Bourbon Memories, From Istanbul to New York
All images by Bozkurt Karasu.
Growing up in Istanbul, Turkey in early 80s, I witnessed a lot of changes in the country. We were blending into the capitalist world and for the first time in my life I was witnessing imported goods hitting the shop windows, taking over slowly but surely. As a kid, I wasn’t too aware of the social and economical aspects of the change, but was very excited about the new toys filling the stores. That period was also hard on Tekel, the alcohol department of the government, which didn’t have the necessary preparations to fight against the cheap booze from abroad that was now flooding the country. Tekel, which literally means "monopoly" in Turkish, weakened over the years, got sold to Mey Icki in 2004 and then eventually to Diageo. A true capitalist story!
Istanbul is a big rock town and Jack Daniels didn’t miss that opportunity. It was the first big American Whiskey brand distributed widely and we all did our best to welcome this iconic brand. It was Slash’s choice after all. Who were we to judge? But then, soon enough, Jim Beam entered the competition. I don’t remember exactly why, but I started to favor Jim Beam and continued to do so for a long time.
Jim Beam White Label was my first bourbon that I deliberately chose to order. Every time I see that bottle it triggers beautiful memories from my hometown. Let’s count it as my first memorable bourbon.
In 2003 I moved to New York as a burgeoning whiskey enthusiast and was hungry to learn and to taste as much as I could. While I was educating myself with different expressions of old established brands like Heaven Hill, Four Roses and Wild Turkey, I was constantly making new whiskey friends and also meeting people from industry almost every day. I was on the clouds.
There is one bottle in particular from those days that stands out though: Booker’s. I first tasted it in a bar in Williamsburg, Brooklyn when Williamsburg had only a few bars on Bedford Avenue, and I instantly fell in love with it. That bourbon was nothing but glamour. It’s artisan-looking label and bottle was very clever marketing. It was hard to believe that it was a Jim Beam product. It was expensive for a bottle of bourbon but certainly affordable, especially when you consider that it was over 120-proof. (At least that was my excuse.) Over the years it changed from time to time, but it’s never disappointed.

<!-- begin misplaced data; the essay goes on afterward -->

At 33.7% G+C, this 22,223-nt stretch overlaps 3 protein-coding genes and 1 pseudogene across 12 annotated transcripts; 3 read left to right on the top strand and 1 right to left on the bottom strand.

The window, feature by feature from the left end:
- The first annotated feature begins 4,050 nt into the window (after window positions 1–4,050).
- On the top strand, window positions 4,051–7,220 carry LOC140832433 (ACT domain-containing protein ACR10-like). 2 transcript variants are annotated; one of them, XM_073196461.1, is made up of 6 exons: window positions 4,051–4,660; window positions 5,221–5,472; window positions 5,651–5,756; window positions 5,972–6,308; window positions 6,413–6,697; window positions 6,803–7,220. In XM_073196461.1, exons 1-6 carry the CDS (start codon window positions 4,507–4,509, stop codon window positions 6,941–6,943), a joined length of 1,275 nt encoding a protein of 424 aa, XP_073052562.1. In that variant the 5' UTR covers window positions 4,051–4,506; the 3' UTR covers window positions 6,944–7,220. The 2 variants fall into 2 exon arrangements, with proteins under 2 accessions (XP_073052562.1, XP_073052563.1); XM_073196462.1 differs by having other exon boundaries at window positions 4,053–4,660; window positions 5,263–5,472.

Moving from a major city to another is not an easy thing to do. I knew that I couldn’t keep my long distance love relationship with Istanbul and I desperately was trying to be a New Yorker. I started to follow the Yankees and Giants, was on a mission to learn every street in the city by walking for hours every day, was attending every possible social gathering to meet people in my neighborhood, was trying to support local artists and also to be more conscious about using local products. So discovering Hudson Whiskey was a logical progression. When they launched their first line-up I was all over their products. I loved the idea, the story behind it, and most importantly their spirits tasted good. I really don’t know how and when I met Gable Erenzo from Tuthilltown Spirits exactly but his personality sure did help to reinforce my thoughts. Since then I visited the distillery twice and, if I am not mistaken, sampled every single product they’ve bottled till now. I am still a big supporter and hope to see them continue to keep up the spirit.
After years of tasting whiskey I started to grow a different kind of appreciation for good cheap whiskeys. I really think that it is an extremely hard job to find a recipe that will yield a good whiskey with a reasonable cost and then age, bottle and distribute it worldwide and still be able to sell it for around 20 bucks. I think it is mind-blowing and way harder than releasing a superb single cask whiskey with a four-digit price tag! I started to have my favorite low shelf bourbons — Evan Williams Black Label and W. L. Weller Special Reserve.
I think the most exciting thing about bourbon is that by law bourbon distillers are allowed to try so many different recipes. We know that 51% has to be corn, but the rest is all left to the master distiller’s vision. The possibilities are endless. Personally if I walk into a bar the thing that makes me most excited is to see a bottle on the shelf that I've never tasted before. It is Bourbon Heritage Month after all, and I think that’s the best way to celebrate it — go out and taste a bourbon you’ve never tasted before. And maybe you can share your thoughts below in the comments box. I would love to hear them all!